After seeing the museum, we head to Ella Sharp’s house: a beautiful 19th century farmhouse that has been maintained and staged to fit the period. Unlike some historic homes, you can wander freely through every part of the farmhouse. The original wood floors creak as we walk along, and room after room reveals amazing antique furniture, drapery, and art.
Clay McAndrews tells a ghost story, and jokes the house is haunted.
“Maybe haunted, maybe not…” he says.
“Everyone will just have to come see for themselves!” adds Leslie Youngdahl.
Jackson has a lot of festivals: a Juneteenth celebration, the Art, Beer, and Wine Festival, a hot air balloon festival, and monthly vintage car shows.
But the newest festival to hit Jackson was actually started by McAndrews and Youngdahl themselves: Bright Walls is a mural festival the couple started in 2018.
“It has been a passion project for Clay and me for a long time, probably the entirety of our relationship,” says Youngdahl. “We would travel around to different cities and purposefully take photos in front of painted murals. And Clay proposed to me in front of a mural in Boston that said ‘Love’ really big.”
The creator of that Boston mural, Cey Adams, was one of the many big names in street art who ended up painting original work for Bright Walls. In all, 14 artists from around the world participated in the 2018 festival, and 15 are set to attend the 2019 festival.
The murals cover the walls of businesses within a small area downtown, making it easy to walk around and see each one. The styles and colors vary greatly, but they all have something in common: they are great backgrounds for photos.
As McAndrews and Youngdahl show us around, we spot a family taking pictures of their young kids in front of giant flowers painted by the Detroit artist Ouizi, some tourists stopping in front of a Dutch artist’s giant pigeon, and a teenage couple dressed up for prom pose in front of a steampunk wolverine by a Brazilian artist.
Getting Bright Walls off the ground was an ambitious challenge, says McAndrews.
“We initially had to get the city’s buy-in. We were very strategic. We got the businesses on board with it, and we had artists on board. We put together a whole pitch proposal together, went in front of the city manager and city directors and said, ‘We want to host this mural festival in Jackson. What do you think?’ And they liked it; it was great.”
Business owners like George Webster were excited to participate. He’s owned the downtown bike shop since 1983, and says he was really excited when McAndrews approached him about Bright Walls. Now, he sees people visiting the murals daily.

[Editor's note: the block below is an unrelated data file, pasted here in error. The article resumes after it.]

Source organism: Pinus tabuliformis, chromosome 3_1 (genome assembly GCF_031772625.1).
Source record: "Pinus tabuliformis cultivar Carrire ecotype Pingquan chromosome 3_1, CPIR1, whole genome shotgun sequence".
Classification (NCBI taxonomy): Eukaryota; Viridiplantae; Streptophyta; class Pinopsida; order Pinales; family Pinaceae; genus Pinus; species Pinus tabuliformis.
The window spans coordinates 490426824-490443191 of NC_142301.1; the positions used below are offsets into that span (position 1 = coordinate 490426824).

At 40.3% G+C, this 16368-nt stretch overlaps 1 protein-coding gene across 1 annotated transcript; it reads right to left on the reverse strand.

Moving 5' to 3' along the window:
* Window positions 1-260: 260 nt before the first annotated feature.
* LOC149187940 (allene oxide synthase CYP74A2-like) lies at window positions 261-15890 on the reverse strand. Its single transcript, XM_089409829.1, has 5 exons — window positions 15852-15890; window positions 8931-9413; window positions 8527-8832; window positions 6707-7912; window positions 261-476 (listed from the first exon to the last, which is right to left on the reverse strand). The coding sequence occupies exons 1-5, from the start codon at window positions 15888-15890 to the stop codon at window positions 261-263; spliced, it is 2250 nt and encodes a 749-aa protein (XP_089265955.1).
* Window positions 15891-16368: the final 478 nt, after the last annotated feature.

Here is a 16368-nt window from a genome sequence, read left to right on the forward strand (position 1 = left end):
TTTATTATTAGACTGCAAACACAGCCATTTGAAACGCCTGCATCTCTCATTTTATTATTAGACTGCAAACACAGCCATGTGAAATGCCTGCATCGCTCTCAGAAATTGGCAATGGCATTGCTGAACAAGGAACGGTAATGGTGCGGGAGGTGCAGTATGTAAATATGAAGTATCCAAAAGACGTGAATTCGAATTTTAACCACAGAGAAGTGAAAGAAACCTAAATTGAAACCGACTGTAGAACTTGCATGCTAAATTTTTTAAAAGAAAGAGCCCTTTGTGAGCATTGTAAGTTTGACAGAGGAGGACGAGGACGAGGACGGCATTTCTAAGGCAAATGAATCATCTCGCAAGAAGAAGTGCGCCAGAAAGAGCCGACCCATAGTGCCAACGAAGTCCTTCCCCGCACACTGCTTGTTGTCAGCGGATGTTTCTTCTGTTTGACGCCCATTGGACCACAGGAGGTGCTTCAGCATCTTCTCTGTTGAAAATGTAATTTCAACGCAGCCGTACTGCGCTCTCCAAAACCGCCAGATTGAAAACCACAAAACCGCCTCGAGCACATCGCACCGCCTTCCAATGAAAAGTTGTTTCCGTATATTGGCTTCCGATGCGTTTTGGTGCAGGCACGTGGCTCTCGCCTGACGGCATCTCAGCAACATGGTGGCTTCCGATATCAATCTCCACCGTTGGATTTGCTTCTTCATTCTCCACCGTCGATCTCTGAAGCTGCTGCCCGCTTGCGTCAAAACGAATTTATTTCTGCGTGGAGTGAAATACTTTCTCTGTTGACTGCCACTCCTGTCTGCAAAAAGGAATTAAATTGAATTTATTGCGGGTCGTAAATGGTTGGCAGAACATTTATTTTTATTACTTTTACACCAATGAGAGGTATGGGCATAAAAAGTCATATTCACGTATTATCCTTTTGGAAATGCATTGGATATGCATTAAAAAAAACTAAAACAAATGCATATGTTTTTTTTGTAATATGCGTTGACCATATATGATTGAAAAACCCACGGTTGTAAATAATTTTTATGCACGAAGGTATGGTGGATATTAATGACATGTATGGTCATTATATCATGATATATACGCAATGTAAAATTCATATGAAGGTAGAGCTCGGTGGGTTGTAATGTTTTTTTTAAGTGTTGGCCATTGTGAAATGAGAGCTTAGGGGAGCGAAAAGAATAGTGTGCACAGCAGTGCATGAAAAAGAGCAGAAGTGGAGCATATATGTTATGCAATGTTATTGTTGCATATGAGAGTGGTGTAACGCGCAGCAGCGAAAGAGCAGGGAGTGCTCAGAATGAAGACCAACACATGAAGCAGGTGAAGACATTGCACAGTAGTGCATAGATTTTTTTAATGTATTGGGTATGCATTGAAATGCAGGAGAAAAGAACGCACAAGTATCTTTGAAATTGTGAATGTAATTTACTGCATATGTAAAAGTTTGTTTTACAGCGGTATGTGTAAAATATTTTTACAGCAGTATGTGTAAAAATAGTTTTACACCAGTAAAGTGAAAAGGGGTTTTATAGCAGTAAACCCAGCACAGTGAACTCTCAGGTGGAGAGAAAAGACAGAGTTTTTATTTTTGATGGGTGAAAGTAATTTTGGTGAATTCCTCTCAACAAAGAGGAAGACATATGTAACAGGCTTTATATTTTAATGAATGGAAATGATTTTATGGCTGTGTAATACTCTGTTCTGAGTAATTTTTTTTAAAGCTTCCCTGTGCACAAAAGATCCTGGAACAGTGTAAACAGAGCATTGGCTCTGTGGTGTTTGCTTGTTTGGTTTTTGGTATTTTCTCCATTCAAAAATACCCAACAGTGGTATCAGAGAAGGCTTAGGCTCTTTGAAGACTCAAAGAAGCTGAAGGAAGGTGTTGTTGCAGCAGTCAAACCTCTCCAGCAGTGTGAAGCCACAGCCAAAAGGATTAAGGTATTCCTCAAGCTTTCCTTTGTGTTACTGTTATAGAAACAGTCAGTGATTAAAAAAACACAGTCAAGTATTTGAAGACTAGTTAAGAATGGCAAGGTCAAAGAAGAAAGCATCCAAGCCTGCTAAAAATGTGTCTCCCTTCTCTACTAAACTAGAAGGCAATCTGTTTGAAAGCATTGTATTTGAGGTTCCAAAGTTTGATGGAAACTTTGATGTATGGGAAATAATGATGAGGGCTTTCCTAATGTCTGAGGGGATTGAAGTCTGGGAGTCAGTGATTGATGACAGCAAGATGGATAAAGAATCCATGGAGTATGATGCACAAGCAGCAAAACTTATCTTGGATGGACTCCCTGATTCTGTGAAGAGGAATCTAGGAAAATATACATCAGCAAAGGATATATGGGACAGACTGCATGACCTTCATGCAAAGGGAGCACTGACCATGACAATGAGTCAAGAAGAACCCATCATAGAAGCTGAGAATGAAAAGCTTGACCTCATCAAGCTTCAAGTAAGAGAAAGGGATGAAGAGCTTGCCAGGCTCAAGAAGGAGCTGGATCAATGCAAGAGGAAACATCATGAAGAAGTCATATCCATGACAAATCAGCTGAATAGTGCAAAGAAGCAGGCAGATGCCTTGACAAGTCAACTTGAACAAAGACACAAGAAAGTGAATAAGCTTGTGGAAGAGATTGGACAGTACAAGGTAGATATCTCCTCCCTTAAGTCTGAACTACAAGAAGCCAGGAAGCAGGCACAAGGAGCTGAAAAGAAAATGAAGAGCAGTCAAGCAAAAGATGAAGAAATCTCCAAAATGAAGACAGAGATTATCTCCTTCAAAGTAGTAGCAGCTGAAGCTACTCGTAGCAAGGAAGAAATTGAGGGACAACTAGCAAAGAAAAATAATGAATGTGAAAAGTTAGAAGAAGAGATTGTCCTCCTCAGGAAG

“We see them every day. I swear, every day. And I do the same thing, ‘Which one’s your favorite?’ And they’re from everywhere! It’s amazing.”
And which mural is Webster's favorite? The one on his shop, of course.
“It’s the best one. Don’t you think? That bird’s cool.”
Grand River Brewery
Our final stop of the day was a massive building that also happened to feature two of the Bright Walls murals. The 85-year old building has evolved over the years from a bus repair garage to an indoor farmers market to a mini mall and Secretary of State office.
Now, it’s home to the Grand River Brewery. Founder and owner John Burtka says after the state left the building, the rest of the shops quickly didn’t have enough sustainable business. So from the late 80s until the brewery opened in 2013, the building just stood abandoned.
“It looked totally different than this.” Burtka gestures to the large windows. “Had no windows. The outside was covered in billboards. So we bought it and renovated the outside, and then we totally put new floors, new windows, new interior, new everything. Furnace, electrical; we just totally rebuilt the building.”
Grand River has become a Jackson staple — for good reason, according to Youngdahl and McAndrews.
“They have good food, and good craft beer,” says Youngdahl. “They make their own vodka, and rum. There are many options to keep your palate satisfied.”
The food isn’t your typical burger and fries bar food. Burtka brings out samples of reuben fritters, poutine, schnitzel, and wood-fired pizza.
The brewery and restaurant calls itself “farm-to-table, grain-to-glass.” Burtka says that means they use as many local ingredients as possible, from hops to fish to eggs.
“There’s a lot of different things we do to try and stay local,” he says. “We really try to support all of the events that go on in Jackson. We’re really proud to be a part of the catalyst for Jackson’s rebirth.”
That rebirth goes beyond restaurants and bars. Burtka explains that new roads and grocery stores are crucial investments that will hopefully bring people downtown.
"The goal is for everybody to say, ‘We’re going to downtown Jackson.’ And people say, ‘Well, where’re you going?’ And the ideal answer is, ‘I don’t know! We’ll figure it out when we get there,’” says Burtka.
In the meantime, Grand River Brewery is the place to be in downtown Jackson.
“Grand River Brewery is a destination downtown for people who are looking for good cuisine,” says McAndrews. “It’s great because you can come down here, typically, and run into someone you know.”
Which, as we’re about to leave the restaurant, is exactly what happens. Youngdahl and McAndrews’ neighbors Matt Curfman and Jason Cure sit down at a table nearby and stop to chat.
The couple both grew up in Jackson, and Curfman says he’s happy that they chose to stay.
“Jackson has been really good to me. I believe that the community that raised you up, if you can give back to it, rather than people just leaving because they think the grass is greener somewhere else,” he says.
They say it’s important for people to change their minds about Jackson — to stop complaining about what the city lacks, and instead find the good, or make the changes they wish to see.
That’s certainly the mindset shared by McAndrews, Youngdahl, and many of the people living in Jackson. And if the city continues down the direction it’s headed, some day maybe no one will be looking to leave.